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A study in social and economic development, applying Baha'i principles in a business how-to manual. Sample chapter: "The Enterprise and the Spiritual Principle Paradigm."
Only Chapter 3 has been provided by the author.

To Build Anew:
Creating Bahá'í-inspired Enterprises

by Don Brown

Sooke, BC, Canada: Paragon-Quest Publications, 2002

                    Table of Contents


Introduction ...........................................1

Section 1 The Premises .................................6

       Chapter 1 Capitalism and the Nature of Reality ..8

       Chapter 2 The Spiritual Principle Paradigm .....30

       Chapter 3 The Enterprise and the
       Spiritual Principle Paradigm ...................40

Section 2 The Core Enterprise Principles ..............51

       Chapter 4 The Purpose Principle:
       Work for the Betterment of the World ...........53

       Chapter 5 The Relationship Principle:
       Set the Common Good Above Private Interest .....60

       Chapter 6 The Conduct Principle:
       Consciously Adhere to Human Virtues ............66

       Chapter 7 The Sustainability Principle:
       Do What Will Profit You and Others .............75

       Chapter 8 The Decision Support Principle:
       Consult as the Means of Decision Making ........91

Summary of the Core Enterprise Principles ............107

Section 3 Creating the Enterprise ....................111

       Chapter 9 The Enterprise Model ................113

       Chapter 10 The Creating Process ...............164

       Chapter 11 The Stakeholders ...................178

       Chapter 12 The Macro-environment ..............188

Conclusion ...........................................199

Bibliography .........................................203

Chapter 3

Enterprises and the Spiritual Principle Paradigm

Since the orderly running of your association dependeth upon the devotion, integrity, fair-mindedness and sanctity of purpose manifested by the friends of God, they should show forth in their management of its affairs such purity, nobility and far-sighted wisdom that they will become a model for other societies, and all people may be edified and enlightened by their example. In this way the Bahá'ís will become known to all as people who are dependable and honest, virtuous and enlightened, pure and refined; who are industrious and high-principled, liberal-minded and promoters of freedom; whose concern is to serve the common good, not to advance their own interests, and whose aim is to further the welfare and prosperity of the people, not to foster their own well-being.

Your criterion should be to pursue your commercial activities with such fairness and equity as to be a cause of guidance to others. The friends of God should, through the instrumentality of their business, lead the people to God's path, and make them so astonished as to exclaim: "How great is their truthfulness, how high their trustworthiness, and how true is their good will!"

Every business company should be established on divine principles. Its foundations should be trustworthiness, piety and truthfulness in order to protect the rights of the people.

('Abdu'l-Bahá, Trustworthiness, p.14).

Now, after all the years of constant teaching activity, the Community of the Greatest Name has grown to the stage at which the processes of this development must be incorporated into its regular pursuits; particularly its action compelled by the expansion of the Faith in Third World countries where the vast majority of its adherents reside. The steps to be taken must necessarily begin in the Bahá'í Community itself, with the friends endeavouring, through their application of spiritual principles, their rectitude of conduct and the practice of the art of consultation, to uplift themselves and thus become self-sufficient and self-reliant.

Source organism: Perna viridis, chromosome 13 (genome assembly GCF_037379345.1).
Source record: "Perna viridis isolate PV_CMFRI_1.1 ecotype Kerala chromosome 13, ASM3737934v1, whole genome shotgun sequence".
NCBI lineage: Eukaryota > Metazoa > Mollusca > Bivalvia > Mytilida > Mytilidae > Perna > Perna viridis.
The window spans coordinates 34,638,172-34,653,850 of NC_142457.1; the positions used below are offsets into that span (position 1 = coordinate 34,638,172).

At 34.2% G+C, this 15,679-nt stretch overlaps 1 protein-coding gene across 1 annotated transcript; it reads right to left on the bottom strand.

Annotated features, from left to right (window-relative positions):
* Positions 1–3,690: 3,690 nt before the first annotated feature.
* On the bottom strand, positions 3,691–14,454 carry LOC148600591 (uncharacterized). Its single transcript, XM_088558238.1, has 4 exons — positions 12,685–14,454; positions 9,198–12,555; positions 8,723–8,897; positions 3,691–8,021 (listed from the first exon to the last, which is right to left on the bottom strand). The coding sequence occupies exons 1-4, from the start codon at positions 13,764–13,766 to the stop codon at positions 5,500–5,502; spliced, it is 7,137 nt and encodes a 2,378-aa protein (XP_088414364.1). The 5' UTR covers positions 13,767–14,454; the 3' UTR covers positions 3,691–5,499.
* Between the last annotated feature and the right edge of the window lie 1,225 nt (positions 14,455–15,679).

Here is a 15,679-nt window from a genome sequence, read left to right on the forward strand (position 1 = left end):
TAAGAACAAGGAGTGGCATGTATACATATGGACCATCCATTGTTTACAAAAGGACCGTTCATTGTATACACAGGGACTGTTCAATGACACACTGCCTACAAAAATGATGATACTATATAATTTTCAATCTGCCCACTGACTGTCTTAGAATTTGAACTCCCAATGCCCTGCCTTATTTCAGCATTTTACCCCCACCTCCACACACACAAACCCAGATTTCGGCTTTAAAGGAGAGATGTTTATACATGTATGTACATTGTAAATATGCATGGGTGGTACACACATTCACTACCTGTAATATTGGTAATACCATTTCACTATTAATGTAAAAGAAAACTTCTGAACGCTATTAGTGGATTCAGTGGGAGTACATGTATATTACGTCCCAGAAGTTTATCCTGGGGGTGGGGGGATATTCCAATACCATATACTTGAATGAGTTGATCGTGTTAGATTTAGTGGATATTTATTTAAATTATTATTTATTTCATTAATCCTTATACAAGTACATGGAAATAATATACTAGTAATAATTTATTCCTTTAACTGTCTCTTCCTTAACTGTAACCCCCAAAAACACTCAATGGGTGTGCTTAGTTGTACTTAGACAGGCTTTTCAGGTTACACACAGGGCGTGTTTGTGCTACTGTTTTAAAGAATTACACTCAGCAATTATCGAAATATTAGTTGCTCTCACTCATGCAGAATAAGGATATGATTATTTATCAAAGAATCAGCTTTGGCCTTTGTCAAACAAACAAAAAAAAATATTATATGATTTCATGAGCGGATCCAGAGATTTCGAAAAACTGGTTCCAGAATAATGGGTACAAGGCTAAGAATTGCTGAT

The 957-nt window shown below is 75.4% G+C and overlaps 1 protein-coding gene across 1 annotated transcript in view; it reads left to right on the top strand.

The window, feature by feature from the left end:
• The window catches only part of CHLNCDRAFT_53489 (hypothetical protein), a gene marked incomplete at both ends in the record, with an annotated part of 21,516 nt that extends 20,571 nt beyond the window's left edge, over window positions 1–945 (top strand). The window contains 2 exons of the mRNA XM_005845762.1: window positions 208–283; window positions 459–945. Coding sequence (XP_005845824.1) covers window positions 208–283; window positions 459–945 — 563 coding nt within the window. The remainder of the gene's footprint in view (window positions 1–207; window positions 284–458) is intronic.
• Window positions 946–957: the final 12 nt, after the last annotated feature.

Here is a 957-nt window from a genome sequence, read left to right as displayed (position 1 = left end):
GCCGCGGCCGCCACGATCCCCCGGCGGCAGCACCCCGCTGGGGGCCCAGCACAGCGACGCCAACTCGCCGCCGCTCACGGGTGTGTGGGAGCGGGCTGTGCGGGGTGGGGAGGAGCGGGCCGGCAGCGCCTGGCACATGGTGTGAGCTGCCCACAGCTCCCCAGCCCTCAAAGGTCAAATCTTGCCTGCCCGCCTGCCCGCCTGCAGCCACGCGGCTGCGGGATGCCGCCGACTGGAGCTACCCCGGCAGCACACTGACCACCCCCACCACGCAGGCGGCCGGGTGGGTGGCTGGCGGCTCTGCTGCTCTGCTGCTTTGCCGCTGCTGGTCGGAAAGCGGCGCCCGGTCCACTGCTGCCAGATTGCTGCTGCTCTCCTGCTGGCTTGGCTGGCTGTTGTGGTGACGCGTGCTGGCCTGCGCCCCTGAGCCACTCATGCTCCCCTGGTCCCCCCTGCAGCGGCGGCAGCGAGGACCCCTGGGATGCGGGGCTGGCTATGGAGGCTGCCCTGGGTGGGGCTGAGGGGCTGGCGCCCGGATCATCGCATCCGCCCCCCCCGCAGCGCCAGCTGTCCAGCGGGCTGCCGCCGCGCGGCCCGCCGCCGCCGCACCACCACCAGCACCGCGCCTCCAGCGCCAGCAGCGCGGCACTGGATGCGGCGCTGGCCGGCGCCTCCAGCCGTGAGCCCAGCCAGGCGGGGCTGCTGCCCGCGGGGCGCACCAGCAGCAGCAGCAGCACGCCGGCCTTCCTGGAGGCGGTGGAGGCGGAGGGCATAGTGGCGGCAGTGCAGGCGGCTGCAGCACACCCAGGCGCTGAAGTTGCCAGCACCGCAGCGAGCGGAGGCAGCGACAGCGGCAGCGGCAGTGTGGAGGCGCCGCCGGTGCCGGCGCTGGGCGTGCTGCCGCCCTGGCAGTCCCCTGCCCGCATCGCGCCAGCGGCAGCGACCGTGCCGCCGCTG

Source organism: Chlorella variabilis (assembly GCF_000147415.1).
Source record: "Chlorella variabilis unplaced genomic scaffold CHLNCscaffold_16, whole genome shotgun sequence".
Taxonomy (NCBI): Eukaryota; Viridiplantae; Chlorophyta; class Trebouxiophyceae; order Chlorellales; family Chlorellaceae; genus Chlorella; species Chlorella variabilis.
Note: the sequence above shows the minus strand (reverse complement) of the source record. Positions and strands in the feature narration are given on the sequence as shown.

Moreover, these exertions will conduce to the preservation of human honour, so desired by Bahá'u'lláh. In the process and as a consequence, the friends will undoubtedly extend the benefits of their efforts to society as a whole, until all mankind achieves the progress intended by the Lord of the Age.

(Universal House of Justice, Lights of Guidance, p. 545).

Just as there are many laws in the physical dimension, there are also numerous principles in the human dimension. Bahá'u'lláh has revealed a "new World Order" a "wondrous System ? the like of which mortal eyes have never witnessed." (Kitáb-i-Aqdas, paragraph 181). The principles revealed by Bahá'u'lláh are an interrelated system of laws which define the relationships between God, His Prophets and humanity, between people with each other at all levels of society and the relationship of the individual within one's self.

In the manual Systems Thinking and Learning, Stephen Haines defines a system as: "a set of components that work together for the overall objective of the whole." (p. 2). Principles define how the components of a system interrelate to achieve the overall objective of the system. An enterprise can be viewed as a system itself, working within a micro-environment system made up of immediate stakeholders (e.g., customers, shareholders, suppliers, competition etc.), which is part of a larger macro-environment societal system which includes the political, judicial, social/cultural and economic systems of the society in which the enterprise functions. Diagrammatically, this whole systems model can be illustrated as follows:










As illustrated, the enterprise operates within a larger society and within the physical environment. In order to identify the core principles of an enterprise which define how the enterprise works with the other parts of the system towards the objective of the whole system (society), it is necessary to know the overall objective of the whole system, and the primary principles governing the interrelationship among its components.

In God Passes By, Shoghi Effendi describes "the oneness of the entire human race" as "the pivotal principle and fundamental doctrine of the Faith" and "justice as the ruling principle in human society." We are all interconnected, interdependent members of one human family and justice, rather than religious, economic or military dominance or survival of the fittest, is the governing principle that defines and co-ordinates human relationships. The purpose of this global system is "the establishment of a permanent and universal peace as the supreme goal of all mankind." (pp. 281-282). Supporting this pivotal unity principle and supreme goal are other fundamental principles, such as the equality of men and women, the elimination of prejudice, etc. These are social principles forming the foundation of the new World Order of Bahá'u'lláh. These principles are universal in nature; act at all levels within the whole system and are influencing and shaping the world's global civilization, including the diverse enterprises operating within it. These fundamental social principles will be explored further in subsequent chapters in examining the macro-environment system.